Organized by the Librarians Association of the University of California, Davis, the University Library turned its attention to the “Military-Entertainment Complex” with a curated exhibit and afternoon symposium exploring the intersections of war and gaming.
Roberto C. Delgadillo, Research Support Service Librarian at Peter J. Shields Library, curated an exhibit in the entrance foyer of Shields Library which explores a range of issues surrounding the Military-Entertainment Complex and the increasingly digitized nature of warfare – described expertly in an introductory essay, “The Games of War” by scholar Chris Hables Gray. Delgadillo also prepared a 75-plus-page online bibliography, which Gray called both “inspiring and horrifying” in its coverage.
The symposium featured talks by Chris Hables Gray, lecturer at UC Santa Cruz, Amanda Phillips iMMERSe postdoctoral fellow at UC Davis, and Caren Kaplan, professor of American Studies at UC Davis, whose presentations left the audience with several important lessons to take away:
- pay attention to the military-entertainment complex,
- complicate the assumption that video game violence produces physical world violence, and
- while the plight of the drone operator can help the public think about these issues differently, we must be careful not to ignore the experiences of people affected directly by drones.
Gray’s presentation “The Games of War” described both the fundamental difference and intimate nature between war and play across ancient, modern, and postmodern cultures. Gray emphasized that the “decisive and total” experience of war was not possible until the advent of modern technologies like guns, bombs, and tanks, but was brought to the very edge of possibility with the atom bomb, which ensured that the postmodern experience of war could not be “total” without ending the world completely.
Gray argued that video games, a “symbol of postmodernity and U.S. technophilia,” operate as objects of war through their play in order to “capture the hearts and minds” of the American public.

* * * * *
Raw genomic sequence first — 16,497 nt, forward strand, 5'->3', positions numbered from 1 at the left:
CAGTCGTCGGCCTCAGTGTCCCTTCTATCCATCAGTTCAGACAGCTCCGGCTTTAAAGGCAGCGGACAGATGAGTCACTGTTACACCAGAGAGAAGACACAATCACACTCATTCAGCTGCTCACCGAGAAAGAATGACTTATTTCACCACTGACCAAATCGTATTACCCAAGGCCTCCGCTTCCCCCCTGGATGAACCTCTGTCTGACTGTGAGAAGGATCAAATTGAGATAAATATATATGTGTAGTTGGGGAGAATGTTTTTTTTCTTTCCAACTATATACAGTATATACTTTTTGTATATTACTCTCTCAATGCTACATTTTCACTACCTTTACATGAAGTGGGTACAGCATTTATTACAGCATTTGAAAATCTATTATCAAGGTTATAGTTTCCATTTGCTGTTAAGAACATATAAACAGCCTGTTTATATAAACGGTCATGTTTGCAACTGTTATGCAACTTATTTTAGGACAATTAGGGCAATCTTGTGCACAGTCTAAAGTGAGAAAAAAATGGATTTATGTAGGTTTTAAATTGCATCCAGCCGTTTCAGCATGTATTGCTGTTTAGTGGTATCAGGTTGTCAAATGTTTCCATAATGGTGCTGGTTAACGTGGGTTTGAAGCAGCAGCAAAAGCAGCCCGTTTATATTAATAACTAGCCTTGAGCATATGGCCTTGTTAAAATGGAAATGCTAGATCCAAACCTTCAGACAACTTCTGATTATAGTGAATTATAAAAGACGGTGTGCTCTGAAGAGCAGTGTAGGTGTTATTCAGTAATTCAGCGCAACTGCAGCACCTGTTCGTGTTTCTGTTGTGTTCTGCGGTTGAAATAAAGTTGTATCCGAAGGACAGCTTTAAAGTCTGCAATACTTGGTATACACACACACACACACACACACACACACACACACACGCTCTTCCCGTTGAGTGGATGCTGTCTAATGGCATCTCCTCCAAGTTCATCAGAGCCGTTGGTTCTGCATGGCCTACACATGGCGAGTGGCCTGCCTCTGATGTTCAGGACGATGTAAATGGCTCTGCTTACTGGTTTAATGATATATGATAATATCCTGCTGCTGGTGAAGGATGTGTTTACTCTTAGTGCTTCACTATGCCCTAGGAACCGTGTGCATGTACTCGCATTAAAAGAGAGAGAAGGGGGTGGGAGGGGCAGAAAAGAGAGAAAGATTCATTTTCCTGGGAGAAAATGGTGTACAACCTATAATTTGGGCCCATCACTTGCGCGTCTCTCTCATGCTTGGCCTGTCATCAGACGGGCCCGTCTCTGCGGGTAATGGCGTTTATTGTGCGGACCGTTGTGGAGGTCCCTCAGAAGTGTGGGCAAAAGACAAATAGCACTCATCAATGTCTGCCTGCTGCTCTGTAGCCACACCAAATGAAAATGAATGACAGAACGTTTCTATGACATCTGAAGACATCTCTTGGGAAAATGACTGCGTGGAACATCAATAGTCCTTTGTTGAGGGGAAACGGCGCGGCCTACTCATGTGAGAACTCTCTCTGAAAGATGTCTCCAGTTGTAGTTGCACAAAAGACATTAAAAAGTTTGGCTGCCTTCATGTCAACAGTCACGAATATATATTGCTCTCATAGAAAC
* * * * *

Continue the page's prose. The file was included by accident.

“For those of you making games, think of yourself as artists creating the imaginary of the present and future – you have a great responsibility not to get sucked into telling simplistic, militaristic stories that may be the death of us all,” Gray concluded.
In “Shooting to Kill: Headshots, Twitch Reflexes, and the Mechropolitics of Video Games,” Phillips examined the “textual and technological history of the headshot,” developed through a theory of “mechropolitics: a way of thinking about political death worlds as they operate in the mechanics of video games and digital simulations,” drawn from theorist Achille Mbembe’s articulation of necropolitics as the subjugation of life to the power of death – itself an expansion on Michel Foucault’s concept of biopower.
Phillips traced cinematic, simulated, and physical world representations of headshots, and focused particularly on its treasured place in gamer culture. In response to common worries that video games make people more violent, Phillips noted that the point is “not to worry about the affective training of soldiers and police to take the headshot (because that isn’t part of training protocol) – we should worry about a public that comes to see the headshot as a reasonable response,” particularly in light of the recent murders of black men by police officers who justified gun shots to the head.
Locating the drone in the history of aerial surveillance, Kaplan critiqued the view of distance warfare as necessarily asymmetrical, alienated, and virtual in her talk, “Remote Sensing, Distance, and the Imaging of War.” Particularly, Kaplan disavowed the notion that proximity makes the difference between a “virtuous, honest war” and a “deceptive, disembodied war.” Kaplan located the drone as an extension of colonial and militarized technologies used in decidedly unvirtuous wars.
Kaplan challenged the myth that drone warfare is only possible through alienated relations between killer and target; drawing from the words of drone operator Brandon Bryant, Kaplan argued that the visual killing via drone is intensely intimate. It requires the operator to engage in extended surveillance of a town or person, fire their weapon, and watch until they can confirm death. Drone operators, she said, “are seeing more and being closer” than the rhetoric of “electronic killing” suggests.
– Stephanie Maroney, DHI Graduate Student Researcher and doctoral candidate in Cultural Studies